Top 10 Misconceptions About ICP

One of the biggest problems with ICP is that there are so many misconceptions out there, not just among patients, but among doctors, too.  There are many reasons for this, not least of which is that few people outside of maternal-fetal medicine know much about the topic.  So, today’s top 10 list is the top 10 misconceptions about ICP.

Misconception #1.  ICP is not a danger to the baby.

When ICP was first reported back in the 1950’s, 60’s, and early 70’s, it was described as a “benign” condition, meaning that it didn’t pose a danger.  It is true that the mother almost always makes a full recovery, but nothing could be farther from the truth for the baby.  Without proper treatment, the risk of stillbirth with ICP is 15%.  Let me say that again – if ICP is not treated, 15 out of every 100 babies will die.  Sadly, this misconception is still alive and well.  Doctors learn about ICP from other doctors, and if the teacher learned that ICP is harmless, the student will learn the same.  It is so important to dispel this myth, because all it takes is proper management, which includes the medicine UDCA (also known as Urso or Actigall) and early delivery (typically 36-37 weeks) to reduce this risk to that of an uncomplicated pregnancy.  Here you can read about one of the first studies to report that ICP was not benign:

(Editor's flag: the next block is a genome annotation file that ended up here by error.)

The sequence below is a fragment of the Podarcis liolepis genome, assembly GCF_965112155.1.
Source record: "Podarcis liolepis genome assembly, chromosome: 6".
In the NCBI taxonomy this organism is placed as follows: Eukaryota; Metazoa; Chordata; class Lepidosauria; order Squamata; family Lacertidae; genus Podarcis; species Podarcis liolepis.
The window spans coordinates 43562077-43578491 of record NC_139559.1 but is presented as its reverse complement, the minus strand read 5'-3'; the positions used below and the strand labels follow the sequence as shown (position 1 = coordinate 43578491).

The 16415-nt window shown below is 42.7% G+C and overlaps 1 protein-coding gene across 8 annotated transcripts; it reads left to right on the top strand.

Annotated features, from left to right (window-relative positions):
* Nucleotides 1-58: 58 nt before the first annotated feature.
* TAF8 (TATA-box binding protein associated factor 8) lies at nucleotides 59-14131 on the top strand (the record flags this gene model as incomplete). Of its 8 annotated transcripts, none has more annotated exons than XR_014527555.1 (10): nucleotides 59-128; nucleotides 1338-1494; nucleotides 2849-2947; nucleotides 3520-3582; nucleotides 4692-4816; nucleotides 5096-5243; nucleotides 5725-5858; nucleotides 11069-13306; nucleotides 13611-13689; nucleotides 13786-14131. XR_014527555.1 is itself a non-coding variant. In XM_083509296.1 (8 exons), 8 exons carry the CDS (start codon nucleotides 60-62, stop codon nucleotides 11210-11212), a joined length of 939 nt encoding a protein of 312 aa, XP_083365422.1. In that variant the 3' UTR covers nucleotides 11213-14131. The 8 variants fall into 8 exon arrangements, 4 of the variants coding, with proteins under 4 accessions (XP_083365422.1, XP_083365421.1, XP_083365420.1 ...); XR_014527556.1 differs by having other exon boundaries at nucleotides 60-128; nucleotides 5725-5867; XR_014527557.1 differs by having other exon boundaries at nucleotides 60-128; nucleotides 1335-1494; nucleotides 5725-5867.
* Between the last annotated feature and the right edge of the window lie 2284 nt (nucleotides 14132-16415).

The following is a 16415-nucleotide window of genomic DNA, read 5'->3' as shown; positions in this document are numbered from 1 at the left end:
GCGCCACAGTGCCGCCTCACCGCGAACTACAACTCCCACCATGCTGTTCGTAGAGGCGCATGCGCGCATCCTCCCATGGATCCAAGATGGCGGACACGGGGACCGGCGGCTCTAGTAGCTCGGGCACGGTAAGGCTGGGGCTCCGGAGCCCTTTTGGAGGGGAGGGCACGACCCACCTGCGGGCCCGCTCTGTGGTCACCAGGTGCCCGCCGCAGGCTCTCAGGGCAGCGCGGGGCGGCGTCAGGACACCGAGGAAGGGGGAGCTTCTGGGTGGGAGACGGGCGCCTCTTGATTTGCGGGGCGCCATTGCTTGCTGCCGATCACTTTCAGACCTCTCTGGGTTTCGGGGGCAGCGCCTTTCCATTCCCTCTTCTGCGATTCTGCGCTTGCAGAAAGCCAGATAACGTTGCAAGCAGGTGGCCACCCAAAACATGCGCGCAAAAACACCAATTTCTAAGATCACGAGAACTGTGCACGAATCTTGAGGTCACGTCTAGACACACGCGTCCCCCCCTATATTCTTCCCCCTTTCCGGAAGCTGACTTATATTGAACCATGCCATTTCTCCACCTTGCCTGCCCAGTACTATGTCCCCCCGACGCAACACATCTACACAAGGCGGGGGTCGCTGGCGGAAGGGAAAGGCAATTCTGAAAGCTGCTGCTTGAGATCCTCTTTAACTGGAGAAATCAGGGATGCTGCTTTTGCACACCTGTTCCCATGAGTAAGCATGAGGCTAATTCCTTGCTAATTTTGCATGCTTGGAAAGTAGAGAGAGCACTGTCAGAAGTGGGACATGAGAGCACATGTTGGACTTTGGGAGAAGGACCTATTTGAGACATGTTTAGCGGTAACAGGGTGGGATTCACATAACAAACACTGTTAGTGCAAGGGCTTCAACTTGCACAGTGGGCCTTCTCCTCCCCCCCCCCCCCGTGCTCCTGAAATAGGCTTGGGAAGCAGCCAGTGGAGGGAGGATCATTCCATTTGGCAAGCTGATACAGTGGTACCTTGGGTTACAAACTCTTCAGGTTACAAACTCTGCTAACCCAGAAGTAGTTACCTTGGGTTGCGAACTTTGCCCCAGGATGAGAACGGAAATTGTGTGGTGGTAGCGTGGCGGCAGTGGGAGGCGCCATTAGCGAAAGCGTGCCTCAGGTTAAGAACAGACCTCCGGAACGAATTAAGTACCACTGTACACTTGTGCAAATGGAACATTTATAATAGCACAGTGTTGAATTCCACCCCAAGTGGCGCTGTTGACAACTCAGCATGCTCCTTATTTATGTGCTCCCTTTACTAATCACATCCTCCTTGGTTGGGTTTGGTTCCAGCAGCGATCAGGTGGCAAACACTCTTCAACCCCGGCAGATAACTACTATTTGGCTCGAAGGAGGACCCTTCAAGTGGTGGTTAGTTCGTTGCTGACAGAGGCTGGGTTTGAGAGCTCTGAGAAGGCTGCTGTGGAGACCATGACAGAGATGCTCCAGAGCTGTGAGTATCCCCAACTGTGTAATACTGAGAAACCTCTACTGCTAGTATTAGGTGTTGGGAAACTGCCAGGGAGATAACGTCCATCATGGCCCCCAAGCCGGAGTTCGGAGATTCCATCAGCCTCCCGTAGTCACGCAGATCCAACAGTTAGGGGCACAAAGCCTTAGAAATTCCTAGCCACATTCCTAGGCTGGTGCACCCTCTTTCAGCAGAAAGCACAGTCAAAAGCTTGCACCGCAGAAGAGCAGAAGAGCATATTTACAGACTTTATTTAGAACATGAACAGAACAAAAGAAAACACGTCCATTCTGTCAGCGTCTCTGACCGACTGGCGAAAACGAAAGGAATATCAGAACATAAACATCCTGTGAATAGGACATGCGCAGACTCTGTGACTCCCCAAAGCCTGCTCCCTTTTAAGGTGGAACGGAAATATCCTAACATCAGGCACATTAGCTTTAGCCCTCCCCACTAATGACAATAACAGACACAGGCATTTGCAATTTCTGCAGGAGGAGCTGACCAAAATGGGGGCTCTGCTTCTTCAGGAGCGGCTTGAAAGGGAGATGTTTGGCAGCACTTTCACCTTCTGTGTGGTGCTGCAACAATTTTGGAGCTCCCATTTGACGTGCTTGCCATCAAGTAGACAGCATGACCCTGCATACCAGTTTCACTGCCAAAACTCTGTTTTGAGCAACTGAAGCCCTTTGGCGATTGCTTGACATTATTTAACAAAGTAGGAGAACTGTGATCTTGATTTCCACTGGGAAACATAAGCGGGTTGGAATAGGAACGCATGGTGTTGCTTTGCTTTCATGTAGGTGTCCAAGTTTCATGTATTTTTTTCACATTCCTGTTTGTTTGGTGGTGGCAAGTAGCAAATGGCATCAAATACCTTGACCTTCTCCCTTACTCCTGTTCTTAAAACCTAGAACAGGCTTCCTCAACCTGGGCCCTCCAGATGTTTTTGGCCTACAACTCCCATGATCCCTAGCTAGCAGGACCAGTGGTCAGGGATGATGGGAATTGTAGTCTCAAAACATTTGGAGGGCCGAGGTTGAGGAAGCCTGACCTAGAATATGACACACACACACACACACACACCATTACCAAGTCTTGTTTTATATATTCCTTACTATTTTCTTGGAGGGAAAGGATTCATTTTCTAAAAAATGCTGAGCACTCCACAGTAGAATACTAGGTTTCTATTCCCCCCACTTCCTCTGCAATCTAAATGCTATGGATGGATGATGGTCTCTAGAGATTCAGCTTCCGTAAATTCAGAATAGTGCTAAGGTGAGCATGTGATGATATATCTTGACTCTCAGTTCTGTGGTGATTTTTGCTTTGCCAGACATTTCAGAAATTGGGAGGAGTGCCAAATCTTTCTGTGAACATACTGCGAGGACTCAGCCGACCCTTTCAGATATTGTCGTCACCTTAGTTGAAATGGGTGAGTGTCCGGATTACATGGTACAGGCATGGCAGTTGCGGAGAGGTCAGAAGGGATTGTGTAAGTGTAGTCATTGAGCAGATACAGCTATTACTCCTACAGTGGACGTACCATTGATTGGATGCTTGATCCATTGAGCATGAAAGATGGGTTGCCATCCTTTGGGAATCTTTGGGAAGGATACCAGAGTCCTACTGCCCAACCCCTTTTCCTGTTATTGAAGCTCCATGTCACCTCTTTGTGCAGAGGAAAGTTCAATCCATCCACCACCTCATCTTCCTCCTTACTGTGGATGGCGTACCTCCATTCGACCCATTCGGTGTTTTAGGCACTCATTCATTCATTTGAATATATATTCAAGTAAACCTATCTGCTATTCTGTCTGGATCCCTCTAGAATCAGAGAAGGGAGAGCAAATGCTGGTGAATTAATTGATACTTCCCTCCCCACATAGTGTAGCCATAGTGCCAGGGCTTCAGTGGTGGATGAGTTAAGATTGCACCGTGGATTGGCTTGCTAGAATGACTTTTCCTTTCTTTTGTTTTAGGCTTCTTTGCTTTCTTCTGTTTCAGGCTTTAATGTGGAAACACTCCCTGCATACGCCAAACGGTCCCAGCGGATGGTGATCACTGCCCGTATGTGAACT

Misconception #2.  UDCA (Urso) is used only to help reduce itching.